The Michigan Assembly Plant, in the Detroit suburb of Wayne, will move from three shifts to two starting June 22, spokeswoman Kristina Adamski said. The plant, which makes the Ford Focus and C-Max hybrid, has been operating on three shifts since 2012.
The plant is the same one President Barack Obama visited in January to hail the resurgent U.S. auto industry. But even during that visit, the plant was temporarily shut down to prevent overproduction of the slow-selling cars. The plant also makes electric versions of the Focus and C-Max.
It’s the first time since 2009 that Ford has cut a shift at a U.S. plant. Automakers have been in growth mode since the recession, adding thousands of workers to meet strong U.S. demand for new cars. Ford has added 14,000 workers to its U.S. plants over the last four years.
But as annual sales near their historic peak of 17 million, automakers aren’t going to keep seeing the same big sales gains they enjoyed coming out of the recession. Lower gas prices also hurt sales of the fuel-efficient Focus and C-Maxe. Focus sales fell 6 per cent last year, while C-Max sales dropped 22 per cent.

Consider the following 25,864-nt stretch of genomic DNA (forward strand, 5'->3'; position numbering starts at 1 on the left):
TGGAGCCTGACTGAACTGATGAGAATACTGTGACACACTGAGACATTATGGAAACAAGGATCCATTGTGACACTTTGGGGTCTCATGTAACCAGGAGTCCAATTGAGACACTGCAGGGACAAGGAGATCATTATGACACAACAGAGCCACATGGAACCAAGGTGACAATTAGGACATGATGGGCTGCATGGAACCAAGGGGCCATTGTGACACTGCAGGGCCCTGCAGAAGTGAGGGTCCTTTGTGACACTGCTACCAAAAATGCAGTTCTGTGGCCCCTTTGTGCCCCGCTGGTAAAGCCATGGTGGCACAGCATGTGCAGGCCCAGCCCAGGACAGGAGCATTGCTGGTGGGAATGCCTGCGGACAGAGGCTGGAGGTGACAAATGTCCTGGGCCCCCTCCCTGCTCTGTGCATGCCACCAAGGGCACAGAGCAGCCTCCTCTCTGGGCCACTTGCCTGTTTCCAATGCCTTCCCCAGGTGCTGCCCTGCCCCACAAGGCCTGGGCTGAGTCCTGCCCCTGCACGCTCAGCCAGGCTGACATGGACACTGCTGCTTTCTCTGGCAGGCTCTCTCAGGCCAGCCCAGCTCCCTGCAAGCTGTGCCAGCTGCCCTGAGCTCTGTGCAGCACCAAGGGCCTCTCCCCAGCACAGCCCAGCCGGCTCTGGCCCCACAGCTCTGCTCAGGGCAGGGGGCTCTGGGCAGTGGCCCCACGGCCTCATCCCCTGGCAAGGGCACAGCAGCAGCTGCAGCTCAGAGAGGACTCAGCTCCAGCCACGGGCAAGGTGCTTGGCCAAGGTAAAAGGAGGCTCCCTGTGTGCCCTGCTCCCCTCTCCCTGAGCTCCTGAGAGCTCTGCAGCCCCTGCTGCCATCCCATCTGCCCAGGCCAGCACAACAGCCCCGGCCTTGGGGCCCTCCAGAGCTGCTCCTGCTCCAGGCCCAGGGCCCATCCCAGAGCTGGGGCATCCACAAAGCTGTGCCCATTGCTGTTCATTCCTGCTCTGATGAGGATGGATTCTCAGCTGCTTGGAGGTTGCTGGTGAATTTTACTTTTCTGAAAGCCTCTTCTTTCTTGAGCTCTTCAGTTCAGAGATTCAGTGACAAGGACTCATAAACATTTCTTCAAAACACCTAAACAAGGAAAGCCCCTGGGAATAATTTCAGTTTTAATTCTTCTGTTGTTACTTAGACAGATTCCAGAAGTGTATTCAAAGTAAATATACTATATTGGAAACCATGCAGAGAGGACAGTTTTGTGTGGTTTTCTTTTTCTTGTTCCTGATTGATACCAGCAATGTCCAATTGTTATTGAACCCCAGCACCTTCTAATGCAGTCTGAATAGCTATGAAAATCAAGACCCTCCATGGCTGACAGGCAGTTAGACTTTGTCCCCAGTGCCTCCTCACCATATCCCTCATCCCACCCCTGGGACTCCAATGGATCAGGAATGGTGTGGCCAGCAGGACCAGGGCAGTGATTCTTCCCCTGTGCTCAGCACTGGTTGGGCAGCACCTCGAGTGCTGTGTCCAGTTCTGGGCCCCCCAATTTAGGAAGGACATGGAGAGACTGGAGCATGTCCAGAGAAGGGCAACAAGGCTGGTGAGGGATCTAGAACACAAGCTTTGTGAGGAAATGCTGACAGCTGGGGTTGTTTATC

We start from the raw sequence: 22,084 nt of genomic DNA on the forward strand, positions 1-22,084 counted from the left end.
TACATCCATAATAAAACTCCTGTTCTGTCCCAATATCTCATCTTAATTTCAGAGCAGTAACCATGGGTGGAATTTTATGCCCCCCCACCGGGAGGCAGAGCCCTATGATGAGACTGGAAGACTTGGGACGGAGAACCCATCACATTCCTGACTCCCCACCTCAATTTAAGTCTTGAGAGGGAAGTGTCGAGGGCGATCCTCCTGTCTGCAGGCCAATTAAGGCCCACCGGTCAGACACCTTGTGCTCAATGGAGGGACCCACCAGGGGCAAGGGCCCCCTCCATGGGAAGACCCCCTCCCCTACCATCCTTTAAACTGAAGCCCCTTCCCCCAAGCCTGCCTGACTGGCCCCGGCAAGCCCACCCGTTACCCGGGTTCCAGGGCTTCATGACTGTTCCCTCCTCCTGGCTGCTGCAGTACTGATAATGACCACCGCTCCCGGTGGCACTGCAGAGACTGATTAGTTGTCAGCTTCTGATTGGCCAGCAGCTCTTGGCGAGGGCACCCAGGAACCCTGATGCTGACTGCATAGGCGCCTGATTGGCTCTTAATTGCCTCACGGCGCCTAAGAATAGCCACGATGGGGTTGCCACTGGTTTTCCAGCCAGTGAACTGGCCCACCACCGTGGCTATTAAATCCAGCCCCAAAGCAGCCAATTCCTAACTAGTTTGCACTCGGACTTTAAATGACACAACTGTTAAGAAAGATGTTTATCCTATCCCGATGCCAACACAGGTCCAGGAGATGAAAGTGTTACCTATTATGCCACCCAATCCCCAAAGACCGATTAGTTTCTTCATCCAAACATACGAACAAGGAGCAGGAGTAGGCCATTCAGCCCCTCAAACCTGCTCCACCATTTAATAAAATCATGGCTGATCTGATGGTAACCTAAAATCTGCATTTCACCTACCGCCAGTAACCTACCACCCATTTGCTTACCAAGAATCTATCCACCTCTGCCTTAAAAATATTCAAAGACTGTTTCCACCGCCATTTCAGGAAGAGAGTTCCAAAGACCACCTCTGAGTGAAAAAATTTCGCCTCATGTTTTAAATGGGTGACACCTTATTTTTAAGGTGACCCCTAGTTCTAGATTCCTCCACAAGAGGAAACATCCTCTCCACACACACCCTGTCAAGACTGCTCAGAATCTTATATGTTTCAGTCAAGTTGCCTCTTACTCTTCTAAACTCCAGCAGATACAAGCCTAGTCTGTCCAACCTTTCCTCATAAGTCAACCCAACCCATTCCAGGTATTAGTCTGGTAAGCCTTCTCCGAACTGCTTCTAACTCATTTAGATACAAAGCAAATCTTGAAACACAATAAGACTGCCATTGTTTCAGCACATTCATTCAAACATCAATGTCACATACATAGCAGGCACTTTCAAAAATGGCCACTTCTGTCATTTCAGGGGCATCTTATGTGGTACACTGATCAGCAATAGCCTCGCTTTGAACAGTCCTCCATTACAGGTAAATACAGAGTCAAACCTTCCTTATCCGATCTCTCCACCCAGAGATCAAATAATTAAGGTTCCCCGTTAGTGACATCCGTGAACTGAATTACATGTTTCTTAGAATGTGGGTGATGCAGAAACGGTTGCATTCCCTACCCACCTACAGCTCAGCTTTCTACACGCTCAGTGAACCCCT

Ford says 675 assembly line workers and 25 salaried workers are affected. They will be laid off in three waves between June and September.
Some workers will immediately transfer to other plants to cover summer vacations. Ford expects most will find jobs at other Michigan Ford plants by next spring. One nearby plant is struggling to meet demand for Ford’s new F-150 pickup. Another is making the Ford Mustang on two shifts but could increase that to three if overseas demand for the Mustang is strong.
Jimmy Settles, who leads Ford negotiations for the United Auto Workers union, said the shift reduction was unfortunate but not unexpected.